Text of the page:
As I have mentioned previously, my political awakening came when I was nine years old during the summer of 1992, watching then Governor Bill Clinton run for the presidency. I saw Clinton in much the same way that many college students last year viewed "the second black president," Barack Obama. To me, Clinton was "change" and "hope." At that time this country faced a major crisis, a multi-trillion dollar deficit and I believed that Clinton was the man to do that; the Republicans had clearly failed after twelve years controlling the office of the president so it seemed reasonable to hope that Clinton could change this situation so I would not have to pay this debt when grew up. (We have failed miserably at this, but I will leave it to some other time to discuss who to blame for this.) I managed to impress my grandfather with my command of the issues and rallied my friends to support Clinton in an overwhelming victory in the mock elections held at school. Despite this, our legal system did not allow me to cast a vote in the actual election. I was not able to vote in 1996 nor was I allowed to vote in the closely contested election of 2000 despite the fact that I had skipped a grade and was therefore already out of high school as I was, frustratingly still just several months short of my eighteenth birthday. Readers are free to disagree with my reasons for supporting Clinton and I have certainly evolved in my political thinking over the past seventeen years. That being said, I clearly had achieved, by the age of nine, a certain baseline of political understanding where I was capable, regardless of whether I was right or not, of articulating political views in a coherent fashion. So I possessed a political consciousness roughly equal to that of the average college student yet I was not able to directly help put Clinton into office as they helped Obama.
I am not here to argue for children's suffrage, though I do not consider the whole notion as something absurd to be dismissed out of hand. I recognize that, by and large, most children do not possess the baseline of political consciousness necessary in order to take part in civic life. Most children are not economically self-sufficient nor do they pay taxes. They, therefore, have no stake in the system. Most children are under the thrall of their parents and would vote however they told them to. I accept these arguments, but I find it strange that any liberal accepts them because to do so a person has to accept as part of the foundation of their political thinking a premise that puts a knife through over a century of liberal thinking, which assumes that one must judge people as individuals and that any attempt to deal with people as a group is nothing but stereotyping and prejudice.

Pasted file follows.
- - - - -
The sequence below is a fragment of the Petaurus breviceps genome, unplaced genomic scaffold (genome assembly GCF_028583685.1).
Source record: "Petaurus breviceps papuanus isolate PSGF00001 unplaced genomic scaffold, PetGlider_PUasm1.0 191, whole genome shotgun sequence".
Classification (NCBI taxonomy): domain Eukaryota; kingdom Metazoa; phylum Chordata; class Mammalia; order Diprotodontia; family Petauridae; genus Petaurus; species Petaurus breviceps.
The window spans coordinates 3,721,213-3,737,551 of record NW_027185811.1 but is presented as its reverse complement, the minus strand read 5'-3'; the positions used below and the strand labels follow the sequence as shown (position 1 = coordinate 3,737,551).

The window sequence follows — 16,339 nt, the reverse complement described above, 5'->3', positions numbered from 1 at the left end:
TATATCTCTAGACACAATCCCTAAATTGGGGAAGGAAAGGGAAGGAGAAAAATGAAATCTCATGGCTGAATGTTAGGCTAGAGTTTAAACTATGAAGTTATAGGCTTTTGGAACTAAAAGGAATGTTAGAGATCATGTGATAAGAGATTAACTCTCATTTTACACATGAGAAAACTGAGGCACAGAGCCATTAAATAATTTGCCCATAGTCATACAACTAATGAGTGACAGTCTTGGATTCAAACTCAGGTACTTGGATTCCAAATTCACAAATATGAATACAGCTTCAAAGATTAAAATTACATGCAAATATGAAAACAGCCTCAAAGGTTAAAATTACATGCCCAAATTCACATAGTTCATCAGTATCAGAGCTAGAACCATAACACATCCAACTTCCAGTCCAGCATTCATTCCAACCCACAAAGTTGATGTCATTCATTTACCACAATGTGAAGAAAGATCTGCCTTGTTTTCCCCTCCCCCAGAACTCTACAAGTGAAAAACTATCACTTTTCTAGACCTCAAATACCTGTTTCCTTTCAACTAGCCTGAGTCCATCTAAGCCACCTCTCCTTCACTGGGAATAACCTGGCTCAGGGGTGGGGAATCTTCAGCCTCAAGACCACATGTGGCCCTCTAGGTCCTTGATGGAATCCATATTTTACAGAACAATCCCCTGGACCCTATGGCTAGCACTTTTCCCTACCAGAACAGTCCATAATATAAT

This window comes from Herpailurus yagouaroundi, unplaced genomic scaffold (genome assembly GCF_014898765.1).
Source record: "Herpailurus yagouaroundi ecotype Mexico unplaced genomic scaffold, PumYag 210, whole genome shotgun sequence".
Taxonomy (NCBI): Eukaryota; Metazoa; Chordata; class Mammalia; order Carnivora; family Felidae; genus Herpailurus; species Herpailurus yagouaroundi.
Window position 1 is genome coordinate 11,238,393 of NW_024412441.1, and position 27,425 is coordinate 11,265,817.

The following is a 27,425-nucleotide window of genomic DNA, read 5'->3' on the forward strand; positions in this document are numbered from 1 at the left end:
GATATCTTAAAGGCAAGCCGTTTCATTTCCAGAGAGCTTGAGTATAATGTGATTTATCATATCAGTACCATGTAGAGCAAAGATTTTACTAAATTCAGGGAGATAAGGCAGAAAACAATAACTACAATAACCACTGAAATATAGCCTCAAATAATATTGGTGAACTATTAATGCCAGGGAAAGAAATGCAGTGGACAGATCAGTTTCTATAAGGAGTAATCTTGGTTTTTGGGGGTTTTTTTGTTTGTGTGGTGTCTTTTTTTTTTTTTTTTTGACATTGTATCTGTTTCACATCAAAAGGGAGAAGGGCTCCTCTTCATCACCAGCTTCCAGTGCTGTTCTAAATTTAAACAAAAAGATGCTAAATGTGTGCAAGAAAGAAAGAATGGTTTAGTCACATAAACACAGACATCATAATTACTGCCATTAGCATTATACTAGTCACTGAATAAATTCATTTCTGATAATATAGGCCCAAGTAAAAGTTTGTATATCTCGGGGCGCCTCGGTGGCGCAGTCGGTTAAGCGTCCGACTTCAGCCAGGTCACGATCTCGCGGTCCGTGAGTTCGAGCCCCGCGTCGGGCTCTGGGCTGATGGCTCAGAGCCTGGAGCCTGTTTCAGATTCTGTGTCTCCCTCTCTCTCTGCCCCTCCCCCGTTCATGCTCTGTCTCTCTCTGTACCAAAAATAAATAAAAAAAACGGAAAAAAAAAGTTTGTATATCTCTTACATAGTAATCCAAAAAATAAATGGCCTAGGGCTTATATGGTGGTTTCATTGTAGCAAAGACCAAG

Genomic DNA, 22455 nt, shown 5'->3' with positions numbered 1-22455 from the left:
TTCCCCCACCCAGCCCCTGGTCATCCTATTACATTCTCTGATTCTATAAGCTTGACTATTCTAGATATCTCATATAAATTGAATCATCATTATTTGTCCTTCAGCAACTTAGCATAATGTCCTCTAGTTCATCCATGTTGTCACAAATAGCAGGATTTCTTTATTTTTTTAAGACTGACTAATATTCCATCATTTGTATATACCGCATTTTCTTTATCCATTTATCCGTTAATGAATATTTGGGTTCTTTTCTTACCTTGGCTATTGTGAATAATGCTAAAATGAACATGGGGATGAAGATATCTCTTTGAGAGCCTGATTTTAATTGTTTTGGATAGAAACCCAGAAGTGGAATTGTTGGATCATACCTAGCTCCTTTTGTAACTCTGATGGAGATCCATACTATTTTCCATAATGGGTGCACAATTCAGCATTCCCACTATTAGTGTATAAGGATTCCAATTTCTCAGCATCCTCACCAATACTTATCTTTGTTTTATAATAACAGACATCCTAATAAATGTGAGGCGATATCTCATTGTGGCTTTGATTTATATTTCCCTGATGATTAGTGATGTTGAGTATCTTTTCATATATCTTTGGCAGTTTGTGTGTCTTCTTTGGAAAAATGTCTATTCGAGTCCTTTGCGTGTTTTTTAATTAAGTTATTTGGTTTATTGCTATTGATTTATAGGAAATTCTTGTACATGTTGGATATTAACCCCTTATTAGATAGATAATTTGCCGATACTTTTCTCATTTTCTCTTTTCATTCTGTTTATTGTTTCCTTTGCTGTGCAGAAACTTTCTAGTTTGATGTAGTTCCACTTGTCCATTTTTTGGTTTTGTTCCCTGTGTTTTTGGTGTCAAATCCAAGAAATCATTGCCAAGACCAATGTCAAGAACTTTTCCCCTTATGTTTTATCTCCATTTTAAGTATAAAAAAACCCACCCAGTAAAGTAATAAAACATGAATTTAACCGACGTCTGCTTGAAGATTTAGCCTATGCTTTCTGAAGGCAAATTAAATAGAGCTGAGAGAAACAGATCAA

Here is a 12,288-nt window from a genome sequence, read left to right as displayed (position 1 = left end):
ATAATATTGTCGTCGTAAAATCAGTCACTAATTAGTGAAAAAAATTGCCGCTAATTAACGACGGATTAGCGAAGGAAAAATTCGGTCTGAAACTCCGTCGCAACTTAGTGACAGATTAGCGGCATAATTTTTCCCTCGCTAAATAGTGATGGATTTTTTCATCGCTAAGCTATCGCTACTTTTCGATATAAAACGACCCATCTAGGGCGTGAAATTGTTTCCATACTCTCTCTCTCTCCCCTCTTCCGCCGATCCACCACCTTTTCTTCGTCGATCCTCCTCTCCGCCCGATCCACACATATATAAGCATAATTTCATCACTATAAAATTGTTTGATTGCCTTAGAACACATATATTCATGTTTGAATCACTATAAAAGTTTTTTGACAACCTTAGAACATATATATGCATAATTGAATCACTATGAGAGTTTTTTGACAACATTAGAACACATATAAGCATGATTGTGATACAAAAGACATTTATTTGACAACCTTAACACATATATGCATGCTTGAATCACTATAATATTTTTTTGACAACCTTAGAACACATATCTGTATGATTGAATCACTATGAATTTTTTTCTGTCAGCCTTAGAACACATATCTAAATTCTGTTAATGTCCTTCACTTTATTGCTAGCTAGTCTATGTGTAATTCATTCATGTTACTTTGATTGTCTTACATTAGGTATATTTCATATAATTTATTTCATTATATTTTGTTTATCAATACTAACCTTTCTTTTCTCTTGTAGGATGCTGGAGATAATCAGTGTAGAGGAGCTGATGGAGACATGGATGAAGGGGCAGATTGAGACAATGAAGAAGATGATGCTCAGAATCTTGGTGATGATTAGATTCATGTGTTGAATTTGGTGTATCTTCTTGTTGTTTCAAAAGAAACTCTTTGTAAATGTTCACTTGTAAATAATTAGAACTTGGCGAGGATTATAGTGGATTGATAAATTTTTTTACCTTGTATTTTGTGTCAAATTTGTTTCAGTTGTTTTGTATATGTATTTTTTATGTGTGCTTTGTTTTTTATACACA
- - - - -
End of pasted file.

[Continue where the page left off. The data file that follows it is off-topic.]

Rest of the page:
When the authors of the Constitution decided to not give people like my nine-year-old self a vote, a decision confirmed more recently when the voting age was brought down from twenty-one to eighteen, but not nine, they bought into the notion that, since most nine-year-olds lack the intelligence or the economic/social self-sufficiency to serve as citizens, all nine-year-olds were not to be given a vote even those nine-year-olds who did possess these things. Furthermore, they decided that, since most twenty-one/eighteen-year-olds are intelligent enough and are economically/socially self-sufficient enough to serve as citizens, all twenty-one/eighteen-year-olds were to be given a vote, even those who did not possess these things. So today, if you are eighteen years old or above, a citizen of this country, have not been convicted of any serious crimes and mentally competent enough to carry out the physical action of voting, you can vote. (Considering that we dropped the voting age to eighteen at about the same time as we brought in mass college education, I find the whole economic self-sufficiency argument to be laughable. If anything we should have gone the other way and pushed the voting age to twenty-two when most people leave college and start real jobs.) I wish we could scrap the age requirement and directly demand that people pass some sort of citizenship test, like the one we give immigrants, and report a certain level of income on tax returns in order to be allowed to vote. This would make the voting process much more difficult and expensive to boot so we take a shortcut and limit the vote to people of the age bracket of people who generally possess the needed qualities despite the fact that many worthy individuals are shafted by it.